Work From The Ground Up


   “Spring” calving is well underway. Other than hearing reports of cows and calves with pneumonia, it has been relatively quiet thus far.  So now is the time to seriously begin considering when to rebreed your cows.
   I am not going to discuss EPDs – others can cover that topic. Rather I want to discuss a nagging problem I see in our herds today and the problem is not endemic to any specific breed – structural soundness, i.e. feet and legs. No matter how much time you may have spent on improving marbling, ribeye area, feed efficiency, etc. it will not matter if they become lame!
   Each herd has their own selection criteria to produce cattle to meet their herd goals, but selecting cattle that are structurally sound is one goal that all cattlemen should strive for. With cattle prices oscillating and increasing input costs, it becomes very important to select performance oriented cattle that are structurally sound. These cattle will outperform and remain in the herd longer thus saving you money over time.
   Foot and leg conformation problems are related to the occurrence of lameness. Some of these problems include legs that are too straight (post-legged) or hocks that are excessively angled (sickle-hocked). Poor foot and leg conformation and clinical lameness are related to decreased foot angle. Measurements of claw shape have indicated there is a high association with the occurrence of claw disorders and lameness.
For the sake of article length, I will only discuss feet. While certain feet abnormalities may be the most easily recognized structural issue, they are unfortunately one of the more complex aspects to consider. When evaluating cattle, look at claw size/volume and toe angle (and don’t forget leg angle side view). First let’s consider claw size, which is a heritable trait.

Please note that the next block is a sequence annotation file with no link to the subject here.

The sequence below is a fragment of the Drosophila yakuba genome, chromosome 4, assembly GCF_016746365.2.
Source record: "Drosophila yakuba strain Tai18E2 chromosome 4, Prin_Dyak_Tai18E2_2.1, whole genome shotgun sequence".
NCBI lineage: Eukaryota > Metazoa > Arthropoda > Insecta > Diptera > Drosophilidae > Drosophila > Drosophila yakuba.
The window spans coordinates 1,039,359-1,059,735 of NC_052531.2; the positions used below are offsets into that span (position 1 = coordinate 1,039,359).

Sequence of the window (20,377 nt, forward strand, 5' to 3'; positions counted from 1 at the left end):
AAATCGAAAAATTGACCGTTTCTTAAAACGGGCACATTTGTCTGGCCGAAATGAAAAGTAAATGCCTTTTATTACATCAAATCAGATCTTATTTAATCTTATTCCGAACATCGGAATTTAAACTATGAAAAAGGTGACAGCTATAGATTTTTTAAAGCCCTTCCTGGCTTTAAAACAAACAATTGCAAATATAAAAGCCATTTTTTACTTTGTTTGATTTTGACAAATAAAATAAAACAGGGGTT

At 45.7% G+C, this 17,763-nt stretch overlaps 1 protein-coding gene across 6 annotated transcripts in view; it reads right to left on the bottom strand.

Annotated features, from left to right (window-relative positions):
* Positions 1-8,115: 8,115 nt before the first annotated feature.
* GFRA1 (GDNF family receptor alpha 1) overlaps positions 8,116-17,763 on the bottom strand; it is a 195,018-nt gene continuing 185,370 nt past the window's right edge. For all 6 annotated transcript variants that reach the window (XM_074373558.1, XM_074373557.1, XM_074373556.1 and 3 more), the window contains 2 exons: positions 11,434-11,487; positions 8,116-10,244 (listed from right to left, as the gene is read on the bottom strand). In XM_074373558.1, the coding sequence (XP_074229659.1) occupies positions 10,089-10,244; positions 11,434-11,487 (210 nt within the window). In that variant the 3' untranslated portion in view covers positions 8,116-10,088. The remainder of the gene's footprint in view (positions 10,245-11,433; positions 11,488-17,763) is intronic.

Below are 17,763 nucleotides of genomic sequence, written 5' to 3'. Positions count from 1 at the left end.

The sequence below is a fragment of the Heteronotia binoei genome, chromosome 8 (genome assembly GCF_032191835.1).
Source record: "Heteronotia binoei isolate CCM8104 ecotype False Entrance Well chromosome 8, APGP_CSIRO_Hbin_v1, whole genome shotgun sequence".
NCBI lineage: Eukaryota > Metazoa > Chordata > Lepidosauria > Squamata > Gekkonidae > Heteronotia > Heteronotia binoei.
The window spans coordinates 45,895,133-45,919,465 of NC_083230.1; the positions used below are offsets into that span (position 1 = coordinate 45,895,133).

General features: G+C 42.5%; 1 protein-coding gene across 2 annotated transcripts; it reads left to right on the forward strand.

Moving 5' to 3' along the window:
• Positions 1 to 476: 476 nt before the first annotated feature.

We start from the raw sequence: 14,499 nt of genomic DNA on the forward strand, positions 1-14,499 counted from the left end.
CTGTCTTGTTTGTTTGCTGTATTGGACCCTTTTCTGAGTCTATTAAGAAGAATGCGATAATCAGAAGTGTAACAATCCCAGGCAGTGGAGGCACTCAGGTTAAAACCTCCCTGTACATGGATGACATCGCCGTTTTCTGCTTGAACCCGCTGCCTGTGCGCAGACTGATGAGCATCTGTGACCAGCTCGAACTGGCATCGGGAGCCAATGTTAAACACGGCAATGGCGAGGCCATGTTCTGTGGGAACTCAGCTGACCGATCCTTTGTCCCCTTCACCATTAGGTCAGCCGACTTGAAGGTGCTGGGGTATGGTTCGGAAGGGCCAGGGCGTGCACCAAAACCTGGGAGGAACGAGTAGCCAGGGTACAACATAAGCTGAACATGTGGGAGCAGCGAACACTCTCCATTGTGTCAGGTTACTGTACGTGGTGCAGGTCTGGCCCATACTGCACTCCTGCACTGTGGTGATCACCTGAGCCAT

Look at size of the claw in relation to the bull’s body size; the larger size will be able to dissipate the force incurred by the bull’s weight. The top and bottom claw width is a good predictor for claw size and the size of the claw should not narrow down from the width across the coronary band (the upper limit of the hoof) to the toe.
   Toe length will correlate with toe width. The front claws should be equal in size so that the animal’s weight is balanced between the claws.  However, the outer claw of the rear feet is consistently larger and wider than the inside claw. Therefore the outer claw bears more weight relative to the inside claw, but overgrowth of the rear outside claw can result in lameness. Most lameness will be in the outer claw of a rear leg.
   Toes should be straight as well as the outside wall.  The angle of the outside wall should be perpendicular with the bearing surface. Many cattle exhibit an inward curvature of the outside wall and rotation at the toe; many know this as screw claw.
   In screw claw, the wall (side) of the hoof bends down and under the claw. When you lift up the foot, the wall is now extended to the bottom and the animal is actually walking on the hoof wall. This leads to lameness as the weight distribution on the foot is incorrect.